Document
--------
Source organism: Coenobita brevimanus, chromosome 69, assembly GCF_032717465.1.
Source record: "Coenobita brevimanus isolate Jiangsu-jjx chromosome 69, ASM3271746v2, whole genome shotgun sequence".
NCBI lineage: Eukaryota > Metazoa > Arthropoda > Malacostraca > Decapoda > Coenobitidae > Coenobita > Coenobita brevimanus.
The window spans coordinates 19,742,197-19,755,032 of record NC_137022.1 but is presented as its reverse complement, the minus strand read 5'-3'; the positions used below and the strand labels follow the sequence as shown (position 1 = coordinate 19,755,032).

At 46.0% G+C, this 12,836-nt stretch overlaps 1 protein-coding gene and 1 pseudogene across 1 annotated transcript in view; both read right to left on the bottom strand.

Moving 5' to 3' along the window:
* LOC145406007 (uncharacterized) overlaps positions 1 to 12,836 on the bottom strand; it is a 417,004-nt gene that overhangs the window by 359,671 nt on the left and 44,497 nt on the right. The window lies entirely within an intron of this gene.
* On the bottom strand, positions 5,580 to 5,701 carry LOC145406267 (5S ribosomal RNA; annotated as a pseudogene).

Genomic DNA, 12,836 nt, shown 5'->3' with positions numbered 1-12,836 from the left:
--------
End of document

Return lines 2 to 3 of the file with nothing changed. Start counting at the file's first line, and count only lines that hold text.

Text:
Source record: "Coenobita brevimanus isolate Jiangsu-jjx chromosome 69, ASM3271746v2, whole genome shotgun sequence".
NCBI lineage: Eukaryota > Metazoa > Arthropoda > Malacostraca > Decapoda > Coenobitidae > Coenobita > Coenobita brevimanus.